Published online by Cambridge University Press: 01 September 2022
Design is about ‘designing schemes for designing institutions’ (Goodin, 1996 p. 28 cited in Lowndes and Roberts, 2013, p. 187). But design is ‘not a cookbook’; there is no simple fail-safe recipe to follow (Bobrow and Dryzek, 1987, p. 207; Boyer, Cook and Steinberg, 2011, p. 87). The stagist model of the policy process has been rejected in favour of an acknowledgement that policy is messy, political, chaotic, with many unforeseen and/or uncontrollable contingencies affecting outcomes (Bovens and t’Hart, 1996). However, a commitment to the potential for policy to be more than a ‘fuzzy gamble’ (Dror, 1986, p. 168) on outcomes and the lives of citizens can be retained. Building on the heuristics of policy design in the opening chapters, this chapter returns to the notion of power as positive sum, non-dominating and relational set out in Chapter One to explore the vision and grammar of coproductive policy design. Chapter Three considers the possibility of introducing co-productive elements into conventional policy design through vision and grammar.
Thinking through the vision and grammar of co-productive policy design and the possibilities for introducing such elements resonates with wider debates on co-production. In its origins, and in the sense used in this book, co-production is a term associated with the research of Elinor Ostrom. In her work on the management of common-pool resources, such as access to water, Ostrom (1996, p. 1073) used ‘co-production’ to describe a process through which ‘inputs from individuals who are not “in” the same organisation are transformed into goods and services’. The term ‘co-production’ suggests a relationship between ‘regular producers’ (policy makers and practitioners) and ‘clients’ (service users) (Ostrom, 1999), specifically where the ‘client’ acts not as a ‘consumer’ of services, but as a ‘co-producer’ of them. The implication here is that citizens can play an active role in producing public goods and services of consequence to them (Ostrom, 1996, p. 1073). Co-production has become a ubiquitous term in contemporary policy, which builds on a rich, diverse and contested lineage of theory and experimentation. Chapter Three considers this background before looking at how ideas of co-production can help to inform the vision and grammar of more co-productive policy design.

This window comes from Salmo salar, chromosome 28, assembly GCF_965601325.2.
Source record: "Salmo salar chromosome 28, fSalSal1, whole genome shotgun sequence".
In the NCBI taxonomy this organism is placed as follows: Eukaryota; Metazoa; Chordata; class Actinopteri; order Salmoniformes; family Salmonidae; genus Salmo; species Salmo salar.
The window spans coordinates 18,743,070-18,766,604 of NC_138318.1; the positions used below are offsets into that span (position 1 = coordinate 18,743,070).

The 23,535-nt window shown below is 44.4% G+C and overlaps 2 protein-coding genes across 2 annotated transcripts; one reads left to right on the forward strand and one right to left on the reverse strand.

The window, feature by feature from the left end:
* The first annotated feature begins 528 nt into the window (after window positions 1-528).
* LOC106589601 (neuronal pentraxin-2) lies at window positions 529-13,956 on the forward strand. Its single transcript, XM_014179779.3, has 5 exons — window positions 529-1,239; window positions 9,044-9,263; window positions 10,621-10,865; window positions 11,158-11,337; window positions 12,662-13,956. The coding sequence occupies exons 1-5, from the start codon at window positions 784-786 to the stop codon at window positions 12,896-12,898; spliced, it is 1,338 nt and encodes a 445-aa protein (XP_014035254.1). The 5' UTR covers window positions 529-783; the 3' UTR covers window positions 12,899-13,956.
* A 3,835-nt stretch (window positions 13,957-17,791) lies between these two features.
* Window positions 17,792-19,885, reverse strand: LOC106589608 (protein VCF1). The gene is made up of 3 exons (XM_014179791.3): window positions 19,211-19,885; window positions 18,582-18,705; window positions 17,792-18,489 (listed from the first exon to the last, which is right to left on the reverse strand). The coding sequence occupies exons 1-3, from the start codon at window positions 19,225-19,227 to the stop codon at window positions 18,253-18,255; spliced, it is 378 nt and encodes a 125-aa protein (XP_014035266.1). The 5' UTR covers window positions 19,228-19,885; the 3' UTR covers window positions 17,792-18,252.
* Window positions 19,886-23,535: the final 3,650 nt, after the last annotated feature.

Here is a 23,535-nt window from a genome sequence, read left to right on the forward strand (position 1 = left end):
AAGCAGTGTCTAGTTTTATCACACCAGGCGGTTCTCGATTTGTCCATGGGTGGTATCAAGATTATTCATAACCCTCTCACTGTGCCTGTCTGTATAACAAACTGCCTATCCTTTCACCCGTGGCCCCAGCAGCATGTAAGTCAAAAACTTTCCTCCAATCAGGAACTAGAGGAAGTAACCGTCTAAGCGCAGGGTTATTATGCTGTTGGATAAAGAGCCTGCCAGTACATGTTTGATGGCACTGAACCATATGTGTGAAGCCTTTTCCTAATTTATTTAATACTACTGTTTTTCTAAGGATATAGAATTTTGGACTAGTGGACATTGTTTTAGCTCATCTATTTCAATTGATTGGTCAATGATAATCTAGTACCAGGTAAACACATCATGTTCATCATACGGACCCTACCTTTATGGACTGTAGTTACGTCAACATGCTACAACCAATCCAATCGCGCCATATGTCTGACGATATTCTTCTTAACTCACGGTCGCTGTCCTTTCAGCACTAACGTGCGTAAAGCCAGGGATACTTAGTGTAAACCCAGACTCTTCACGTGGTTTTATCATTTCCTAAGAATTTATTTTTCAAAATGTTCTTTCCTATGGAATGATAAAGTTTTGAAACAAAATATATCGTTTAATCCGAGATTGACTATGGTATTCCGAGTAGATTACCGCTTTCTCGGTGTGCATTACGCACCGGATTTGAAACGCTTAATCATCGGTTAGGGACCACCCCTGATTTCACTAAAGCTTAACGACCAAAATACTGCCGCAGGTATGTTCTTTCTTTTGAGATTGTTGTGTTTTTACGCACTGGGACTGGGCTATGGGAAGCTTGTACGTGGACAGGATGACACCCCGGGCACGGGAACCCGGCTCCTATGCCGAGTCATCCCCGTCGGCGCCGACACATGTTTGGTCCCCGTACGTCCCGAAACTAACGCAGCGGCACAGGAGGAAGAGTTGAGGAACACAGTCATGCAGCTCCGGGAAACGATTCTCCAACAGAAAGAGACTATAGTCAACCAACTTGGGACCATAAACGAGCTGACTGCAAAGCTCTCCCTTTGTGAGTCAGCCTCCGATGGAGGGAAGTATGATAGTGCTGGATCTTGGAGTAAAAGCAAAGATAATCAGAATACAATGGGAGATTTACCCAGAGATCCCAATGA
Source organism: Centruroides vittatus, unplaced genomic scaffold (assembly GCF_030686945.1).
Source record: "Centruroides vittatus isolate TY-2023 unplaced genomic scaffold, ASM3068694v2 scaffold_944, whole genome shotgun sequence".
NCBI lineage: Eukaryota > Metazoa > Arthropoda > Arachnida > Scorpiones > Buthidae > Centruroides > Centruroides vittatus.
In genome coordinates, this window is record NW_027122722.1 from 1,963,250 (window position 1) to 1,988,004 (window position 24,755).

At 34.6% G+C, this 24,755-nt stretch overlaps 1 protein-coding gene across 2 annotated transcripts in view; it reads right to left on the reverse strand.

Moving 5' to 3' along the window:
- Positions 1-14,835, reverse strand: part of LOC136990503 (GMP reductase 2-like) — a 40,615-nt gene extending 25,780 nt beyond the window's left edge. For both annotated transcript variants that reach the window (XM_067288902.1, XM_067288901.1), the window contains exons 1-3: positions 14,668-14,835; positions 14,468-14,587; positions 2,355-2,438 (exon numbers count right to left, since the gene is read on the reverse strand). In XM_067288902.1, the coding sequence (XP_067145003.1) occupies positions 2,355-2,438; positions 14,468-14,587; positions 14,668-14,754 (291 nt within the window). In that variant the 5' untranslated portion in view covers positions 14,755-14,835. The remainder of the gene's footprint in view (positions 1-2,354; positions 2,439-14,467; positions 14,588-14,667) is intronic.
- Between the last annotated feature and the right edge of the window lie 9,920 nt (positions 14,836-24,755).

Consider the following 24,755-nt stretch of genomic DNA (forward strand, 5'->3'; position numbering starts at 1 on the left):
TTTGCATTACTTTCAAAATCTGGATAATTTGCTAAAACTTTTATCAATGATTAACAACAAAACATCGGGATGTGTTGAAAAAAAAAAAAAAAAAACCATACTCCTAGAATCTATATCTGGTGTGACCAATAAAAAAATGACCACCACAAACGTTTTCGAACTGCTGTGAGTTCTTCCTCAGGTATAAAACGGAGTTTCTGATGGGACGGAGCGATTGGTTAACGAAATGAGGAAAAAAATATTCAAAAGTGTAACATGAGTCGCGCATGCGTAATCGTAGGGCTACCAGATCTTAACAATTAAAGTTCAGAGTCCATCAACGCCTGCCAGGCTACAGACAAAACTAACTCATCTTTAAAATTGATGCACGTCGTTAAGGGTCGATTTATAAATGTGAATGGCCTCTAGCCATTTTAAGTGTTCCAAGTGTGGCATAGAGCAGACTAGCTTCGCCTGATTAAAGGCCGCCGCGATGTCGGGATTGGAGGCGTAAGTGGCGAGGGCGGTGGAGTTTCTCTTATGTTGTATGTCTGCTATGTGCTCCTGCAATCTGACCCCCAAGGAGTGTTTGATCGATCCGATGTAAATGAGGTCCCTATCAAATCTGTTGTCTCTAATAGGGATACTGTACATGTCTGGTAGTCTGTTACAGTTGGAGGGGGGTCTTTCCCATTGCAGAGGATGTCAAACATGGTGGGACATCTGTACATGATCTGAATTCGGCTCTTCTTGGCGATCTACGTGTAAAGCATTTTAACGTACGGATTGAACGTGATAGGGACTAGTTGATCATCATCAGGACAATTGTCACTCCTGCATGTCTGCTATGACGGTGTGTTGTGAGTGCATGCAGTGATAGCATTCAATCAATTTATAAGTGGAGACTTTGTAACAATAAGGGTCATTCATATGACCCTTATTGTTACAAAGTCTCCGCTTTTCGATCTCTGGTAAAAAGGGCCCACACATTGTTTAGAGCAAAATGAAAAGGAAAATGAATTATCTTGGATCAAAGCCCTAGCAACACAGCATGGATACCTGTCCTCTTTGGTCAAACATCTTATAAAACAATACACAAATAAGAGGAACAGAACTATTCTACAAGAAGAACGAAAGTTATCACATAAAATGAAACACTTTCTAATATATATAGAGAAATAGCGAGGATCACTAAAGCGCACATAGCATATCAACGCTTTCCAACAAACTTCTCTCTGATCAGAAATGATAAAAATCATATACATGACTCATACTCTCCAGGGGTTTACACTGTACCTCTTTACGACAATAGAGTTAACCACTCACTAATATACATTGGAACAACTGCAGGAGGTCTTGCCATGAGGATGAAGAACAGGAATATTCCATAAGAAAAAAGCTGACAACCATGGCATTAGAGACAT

To save this book to your Kindle, first ensure email@example.com is added to your Approved Personal Document E-mail List under your Personal Document Settings on the Manage Your Content and Devices page of your Amazon account. Then enter the ‘name’ part of your Kindle email address below. Find out more about saving to your Kindle.
Note you can select to save to either the @free.kindle.com or @kindle.com variations. ‘@free.kindle.com’ emails are free but can only be saved to your device when it is connected to wi-fi. ‘@kindle.com’ emails can be delivered even when you are not connected to wi-fi, but note that service fees apply.
Find out more about the Kindle Personal Document Service.
To save content items to your account, please confirm that you agree to abide by our usage policies. If this is the first time you use this feature, you will be asked to authorise Cambridge Core to connect with your account. Find out more about saving content to Dropbox.
To save content items to your account, please confirm that you agree to abide by our usage policies. If this is the first time you use this feature, you will be asked to authorise Cambridge Core to connect with your account. Find out more about saving content to Google Drive.